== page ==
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|DRI Works Toward Sustainability with Renewable Energy Projects|
Significant progress has been made on two renewable energy projects that is not only cost effective, but ultimately will contribute to the long-term efforts in sustainability by reducing the amount of electricity the Desert Research Institute needs from the utility grid.
DRI’s Facilities Master Plan states that we “embrace stewardship of campus lands with sustainable practices in design, building, and the day-to-day use of each campus, while also employing efficient energy strategies and renewable energy sources.” DRI is fulfilling its commitment to the principles of the Master Plan by adding two large photovoltaic arrays at the Las Vegas and Reno campuses.
In addressing sustainability, it is clear that laboratory buildings require and consume considerable amounts of electricity due to the need to maintain high ventilation rates, as an example. Although many conservation measures have been implemented over the years at DRI, the level of electricity use from the grid is high. In order to meet the commitment to sustainability outlined in the Master Plan, DRI continues to focus on the installation of renewable energy generation facilities on the campuses to reduce the power bill and the carbon footprint.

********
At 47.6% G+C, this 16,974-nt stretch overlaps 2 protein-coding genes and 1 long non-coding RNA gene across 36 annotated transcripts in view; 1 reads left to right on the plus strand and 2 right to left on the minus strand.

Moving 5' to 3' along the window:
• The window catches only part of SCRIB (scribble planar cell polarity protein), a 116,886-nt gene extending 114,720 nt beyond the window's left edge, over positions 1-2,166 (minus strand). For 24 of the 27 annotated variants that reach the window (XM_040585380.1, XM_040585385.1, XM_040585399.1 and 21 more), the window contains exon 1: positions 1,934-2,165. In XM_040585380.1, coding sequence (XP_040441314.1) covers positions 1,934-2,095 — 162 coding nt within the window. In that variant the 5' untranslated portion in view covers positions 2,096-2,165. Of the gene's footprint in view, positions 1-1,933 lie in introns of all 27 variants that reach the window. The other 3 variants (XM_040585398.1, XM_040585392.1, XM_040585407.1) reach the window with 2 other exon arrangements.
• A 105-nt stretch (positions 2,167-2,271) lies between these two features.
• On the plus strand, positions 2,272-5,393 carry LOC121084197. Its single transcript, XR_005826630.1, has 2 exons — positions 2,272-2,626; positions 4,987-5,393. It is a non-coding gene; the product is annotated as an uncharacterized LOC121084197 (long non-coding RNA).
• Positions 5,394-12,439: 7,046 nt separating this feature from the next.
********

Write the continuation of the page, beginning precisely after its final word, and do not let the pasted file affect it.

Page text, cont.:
One of the projects has just finished construction on the south side of the Computational Research and Visualization Building in Reno. This project, completed by Black Rock Solar, is a new 100kW photovoltaic array. The cost is fully subsidized by NV Energy’s Solar Generations Program. The system is expected to be operational later this summer.
In addition, a significantly larger photovoltaic array is planned for DRI’s Las Vegas campus. By installing new parking structures on the west side of the Rogers Science and Technology Building, a 365 kW photovoltaic array can fit at this campus. This project required approval from the Public Utilities Commission because of its size. The required approvals have been received, and DRI is hopeful to begin construction on this project soon. DRI has partnered with the State Public Works Division for this project and have contracted with Hamilton Solar for the installation. To reduce costs, this project is bundled with several other projects that together will generate 1.15 megawatts of renewable electricity for state facilities. The Las Vegas array is also funded by up to $1.7 million from NV Energy’s Solar Generations Program, and because of program deadlines, work must also be completed by the fall.
As the institution continues to grow its campuses, DRI is committed to sustainability by building the most cost-effective buildings which helps maximize financial resources.
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